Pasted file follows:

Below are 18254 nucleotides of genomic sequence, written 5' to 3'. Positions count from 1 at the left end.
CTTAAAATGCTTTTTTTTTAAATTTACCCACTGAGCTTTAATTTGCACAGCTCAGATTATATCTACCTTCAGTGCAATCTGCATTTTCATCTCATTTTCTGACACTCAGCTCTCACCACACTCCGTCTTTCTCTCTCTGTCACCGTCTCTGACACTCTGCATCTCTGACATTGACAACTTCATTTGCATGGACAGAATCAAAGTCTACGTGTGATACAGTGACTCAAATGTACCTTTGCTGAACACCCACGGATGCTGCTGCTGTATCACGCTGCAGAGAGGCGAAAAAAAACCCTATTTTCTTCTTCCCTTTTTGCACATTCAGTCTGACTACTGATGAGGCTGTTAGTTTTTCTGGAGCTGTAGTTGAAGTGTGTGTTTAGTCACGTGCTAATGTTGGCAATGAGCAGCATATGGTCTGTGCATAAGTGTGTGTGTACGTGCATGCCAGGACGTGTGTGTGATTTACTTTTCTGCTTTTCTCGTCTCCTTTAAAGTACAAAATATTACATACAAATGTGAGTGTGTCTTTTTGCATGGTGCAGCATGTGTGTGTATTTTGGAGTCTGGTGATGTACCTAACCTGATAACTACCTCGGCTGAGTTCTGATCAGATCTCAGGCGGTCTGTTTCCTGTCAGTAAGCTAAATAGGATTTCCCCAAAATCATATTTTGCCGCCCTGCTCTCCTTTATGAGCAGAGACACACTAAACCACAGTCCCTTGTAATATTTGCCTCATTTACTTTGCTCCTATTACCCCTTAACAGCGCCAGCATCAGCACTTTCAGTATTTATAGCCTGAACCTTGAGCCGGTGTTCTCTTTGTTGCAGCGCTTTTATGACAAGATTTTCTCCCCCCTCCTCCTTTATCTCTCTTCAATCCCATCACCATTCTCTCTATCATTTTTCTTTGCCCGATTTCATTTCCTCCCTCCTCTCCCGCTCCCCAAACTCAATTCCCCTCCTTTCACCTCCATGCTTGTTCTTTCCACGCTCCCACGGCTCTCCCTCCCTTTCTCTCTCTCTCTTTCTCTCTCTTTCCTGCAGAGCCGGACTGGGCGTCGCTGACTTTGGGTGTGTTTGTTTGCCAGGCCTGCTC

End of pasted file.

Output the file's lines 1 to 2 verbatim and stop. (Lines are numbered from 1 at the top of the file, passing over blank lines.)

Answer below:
Below are 18254 nucleotides of genomic sequence, written 5' to 3'. Positions count from 1 at the left end.
CTTAAAATGCTTTTTTTTTAAATTTACCCACTGAGCTTTAATTTGCACAGCTCAGATTATATCTACCTTCAGTGCAATCTGCATTTTCATCTCATTTTCTGACACTCAGCTCTCACCACACTCCGTCTTTCTCTCTCTGTCACCGTCTCTGACACTCTGCATCTCTGACATTGACAACTTCATTTGCATGGACAGAATCAAAGTCTACGTGTGATACAGTGACTCAAATGTACCTTTGCTGAACACCCACGGATGCTGCTGCTGTATCACGCTGCAGAGAGGCGAAAAAAAACCCTATTTTCTTCTTCCCTTTTTGCACATTCAGTCTGACTACTGATGAGGCTGTTAGTTTTTCTGGAGCTGTAGTTGAAGTGTGTGTTTAGTCACGTGCTAATGTTGGCAATGAGCAGCATATGGTCTGTGCATAAGTGTGTGTGTACGTGCATGCCAGGACGTGTGTGTGATTTACTTTTCTGCTTTTCTCGTCTCCTTTAAAGTACAAAATATTACATACAAATGTGAGTGTGTCTTTTTGCATGGTGCAGCATGTGTGTGTATTTTGGAGTCTGGTGATGTACCTAACCTGATAACTACCTCGGCTGAGTTCTGATCAGATCTCAGGCGGTCTGTTTCCTGTCAGTAAGCTAAATAGGATTTCCCCAAAATCATATTTTGCCGCCCTGCTCTCCTTTATGAGCAGAGACACACTAAACCACAGTCCCTTGTAATATTTGCCTCATTTACTTTGCTCCTATTACCCCTTAACAGCGCCAGCATCAGCACTTTCAGTATTTATAGCCTGAACCTTGAGCCGGTGTTCTCTTTGTTGCAGCGCTTTTATGACAAGATTTTCTCCCCCCTCCTCCTTTATCTCTCTTCAATCCCATCACCATTCTCTCTATCATTTTTCTTTGCCCGATTTCATTTCCTCCCTCCTCTCCCGCTCCCCAAACTCAATTCCCCTCCTTTCACCTCCATGCTTGTTCTTTCCACGCTCCCACGGCTCTCCCTCCCTTTCTCTCTCTCTCTTTCTCTCTCTTTCCTGCAGAGCCGGACTGGGCGTCGCTGACTTTGGGTGTGTTTGTTTGCCAGGCCTGCTC